|Institution:||California State University – East Bay|
|Keywords:||Children with disabilities – Education – United States – Case studies|
|Full text PDF:||http://hdl.handle.net/10211.3/177210|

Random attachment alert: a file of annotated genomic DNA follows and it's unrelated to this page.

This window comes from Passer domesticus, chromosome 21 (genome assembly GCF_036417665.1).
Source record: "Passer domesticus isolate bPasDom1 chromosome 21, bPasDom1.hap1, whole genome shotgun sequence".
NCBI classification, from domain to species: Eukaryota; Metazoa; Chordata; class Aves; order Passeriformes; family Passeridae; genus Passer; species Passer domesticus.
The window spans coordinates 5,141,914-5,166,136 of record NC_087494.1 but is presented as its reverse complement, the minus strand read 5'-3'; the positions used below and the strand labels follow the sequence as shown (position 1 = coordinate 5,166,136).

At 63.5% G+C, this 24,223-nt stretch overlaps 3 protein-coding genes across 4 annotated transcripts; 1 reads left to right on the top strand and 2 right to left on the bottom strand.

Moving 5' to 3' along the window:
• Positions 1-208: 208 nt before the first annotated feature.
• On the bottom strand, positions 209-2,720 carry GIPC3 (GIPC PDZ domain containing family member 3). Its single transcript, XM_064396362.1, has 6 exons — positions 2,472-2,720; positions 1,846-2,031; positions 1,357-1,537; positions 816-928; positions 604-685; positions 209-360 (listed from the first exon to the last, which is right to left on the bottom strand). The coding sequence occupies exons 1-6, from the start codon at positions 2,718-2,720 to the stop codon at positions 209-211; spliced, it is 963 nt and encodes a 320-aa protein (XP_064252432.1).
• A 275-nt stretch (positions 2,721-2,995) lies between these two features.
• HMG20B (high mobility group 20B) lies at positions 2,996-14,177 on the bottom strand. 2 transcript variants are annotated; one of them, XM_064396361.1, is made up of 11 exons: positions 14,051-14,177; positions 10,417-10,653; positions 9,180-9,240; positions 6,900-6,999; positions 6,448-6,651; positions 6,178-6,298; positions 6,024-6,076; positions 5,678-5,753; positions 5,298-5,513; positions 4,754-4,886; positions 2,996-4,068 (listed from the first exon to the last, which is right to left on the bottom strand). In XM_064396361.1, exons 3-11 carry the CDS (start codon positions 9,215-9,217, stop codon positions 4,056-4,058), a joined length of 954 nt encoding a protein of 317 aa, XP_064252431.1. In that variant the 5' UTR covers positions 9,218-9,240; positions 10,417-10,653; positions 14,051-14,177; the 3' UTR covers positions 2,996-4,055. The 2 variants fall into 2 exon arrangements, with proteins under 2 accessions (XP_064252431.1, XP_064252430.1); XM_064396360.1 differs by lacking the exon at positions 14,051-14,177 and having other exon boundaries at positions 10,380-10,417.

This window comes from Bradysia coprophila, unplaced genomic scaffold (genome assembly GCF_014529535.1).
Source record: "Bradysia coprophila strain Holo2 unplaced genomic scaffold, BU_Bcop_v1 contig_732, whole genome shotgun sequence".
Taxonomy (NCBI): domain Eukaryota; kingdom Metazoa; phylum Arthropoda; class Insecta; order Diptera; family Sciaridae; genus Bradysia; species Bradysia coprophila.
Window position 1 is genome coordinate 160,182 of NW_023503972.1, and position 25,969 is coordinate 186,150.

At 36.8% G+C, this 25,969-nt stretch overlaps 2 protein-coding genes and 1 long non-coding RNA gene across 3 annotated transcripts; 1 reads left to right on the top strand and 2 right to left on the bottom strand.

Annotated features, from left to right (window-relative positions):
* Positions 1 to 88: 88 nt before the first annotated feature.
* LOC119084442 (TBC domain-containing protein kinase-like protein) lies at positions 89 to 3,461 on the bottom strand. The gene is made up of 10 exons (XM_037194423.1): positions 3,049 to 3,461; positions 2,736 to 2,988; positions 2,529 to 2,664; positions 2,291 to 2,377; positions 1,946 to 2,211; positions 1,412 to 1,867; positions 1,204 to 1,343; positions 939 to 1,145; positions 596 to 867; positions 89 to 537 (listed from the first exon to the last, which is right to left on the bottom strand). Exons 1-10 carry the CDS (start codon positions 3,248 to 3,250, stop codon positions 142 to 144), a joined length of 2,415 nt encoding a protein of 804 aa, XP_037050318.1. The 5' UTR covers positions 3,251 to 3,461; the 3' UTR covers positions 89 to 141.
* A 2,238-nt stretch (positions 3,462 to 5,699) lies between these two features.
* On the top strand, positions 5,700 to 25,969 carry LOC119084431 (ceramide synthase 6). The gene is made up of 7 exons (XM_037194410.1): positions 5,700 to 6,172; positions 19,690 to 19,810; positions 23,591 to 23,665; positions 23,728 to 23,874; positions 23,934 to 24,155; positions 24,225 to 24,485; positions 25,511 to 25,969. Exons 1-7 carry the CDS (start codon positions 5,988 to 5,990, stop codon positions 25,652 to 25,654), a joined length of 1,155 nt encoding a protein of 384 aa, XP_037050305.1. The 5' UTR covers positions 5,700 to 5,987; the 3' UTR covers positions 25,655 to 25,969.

This study examined at the effects of embedded instruction using progressive time delay instructional programs to teach four elementary school students with moderatesevere disabilities within the general education setting. Students were taught in an inclusive environment in their kindergarten and first grade classes. Special education paraprofessionals were trained to implement progressive time delay instructional programs by the lead investigator, who designed the instruction as well. The paraprofessionals implemented the intervention targeting skills aligned with general education curriculum standards. Target skills included: identifying upper case letters; identifying letter sounds and identifying sight words. A multiple baseline across subject???s design was utilized. Results showed that embedded instruction led to acquisition of target skills by all the students. The data collected indicates that embedded instruction is an effective evidence based strategy for instruction of students with moderate-severe disabilities in the general education classroom and is a viable strategy for inclusive environments. Social validity measures were also consistently positive regarding the implementation and effectiveness of embedded instruction. Advisors/Committee Members: Anderson, Dr. Jacki L. (advisor), Halvorsen, Dr. Ann T. (primaryAdvisor).